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Demands of the Communist Party

Demands of the Communist Party in Germany The so-called seventeen demands provided the political program for the 18 48 revolutions for the League of Communists. Drawn up by the central authority of the League of Communists, which was set up in 1847 as a result of the transformation of the League of the Just into an independent, yet hardly effective organization during the 1848-49 revolution. The document was drafted in late March 1848 in Paris, undoubtedly heavily edited by Marx and Engels, but signed by all members on the central authority of the League of Communists present in Paris and thus confirmed as the official political concept of the party. Printed by the end of March as a leaflet, the document was communicated to the members of the league who had returned to Germany from emigration and was distributed to other politically committed German workers as a guideline for their political work. At the beginning of April it was reprinted in several German newspapers.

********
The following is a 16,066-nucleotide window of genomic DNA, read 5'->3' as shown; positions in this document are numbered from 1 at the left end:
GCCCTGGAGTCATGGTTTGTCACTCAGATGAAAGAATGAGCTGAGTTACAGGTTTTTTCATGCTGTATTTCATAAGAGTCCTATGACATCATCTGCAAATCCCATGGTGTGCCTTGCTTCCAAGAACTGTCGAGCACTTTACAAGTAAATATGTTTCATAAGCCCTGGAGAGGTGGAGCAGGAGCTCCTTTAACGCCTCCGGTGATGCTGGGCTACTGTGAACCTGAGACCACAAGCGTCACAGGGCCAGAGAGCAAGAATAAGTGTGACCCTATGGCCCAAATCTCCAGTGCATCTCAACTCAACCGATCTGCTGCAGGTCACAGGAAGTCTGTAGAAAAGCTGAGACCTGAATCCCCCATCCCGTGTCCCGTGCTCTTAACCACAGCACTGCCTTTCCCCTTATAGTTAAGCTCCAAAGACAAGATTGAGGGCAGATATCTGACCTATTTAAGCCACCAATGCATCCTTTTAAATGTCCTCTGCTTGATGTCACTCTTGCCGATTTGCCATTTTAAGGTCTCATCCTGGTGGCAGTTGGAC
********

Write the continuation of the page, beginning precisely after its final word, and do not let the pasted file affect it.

The demands were a concrete reflection of the general political strategy developed by the proletarian party in the Communist Manifesto published just a month earlier and were a reaction to the situation in the now-revolutionary Germany. The demands had taken the March revolution as the starting point and, therefore, were aimed at pushing ahead the initially successful civil revolution and crowning it with a victory, i.e. to dismantle fully the old power relations based on the supremacy of the nobility, to smash the economic foundations of the rule of the nobility, to overcome the partition of Germany into a number of states, and to create a unified German state of a decidedly democratic character, with the possibilities of an unimpeded unfolding of the productive forces in a modern industrial-capitalist society, including a politically independent development of classes to replace the old social strata. The authors of the demands wanted to elicit and protect the interests of the "German proletariat, the lower middle classes and the smaller peasants" in a democratic order. In implementing their demands it was intended that the "million of people who in Germany had so far been exploited and oppressed by a minority shall be given their rights and thus achieve the power which is due to them as the producers of all the wealth." Their aim was to bring about a radical-democratic transformation of civil society in the interests of urban and rural workers, in line with the degree of democratization reached during Jacobite rule of the great French Revolution. These considerations were linked to the view - though it soon proved to be an erroneous one - that in this way a starting platform could at the same time be built for a continuation of the civil democratic revolution that should lead to a radical socialist transformation.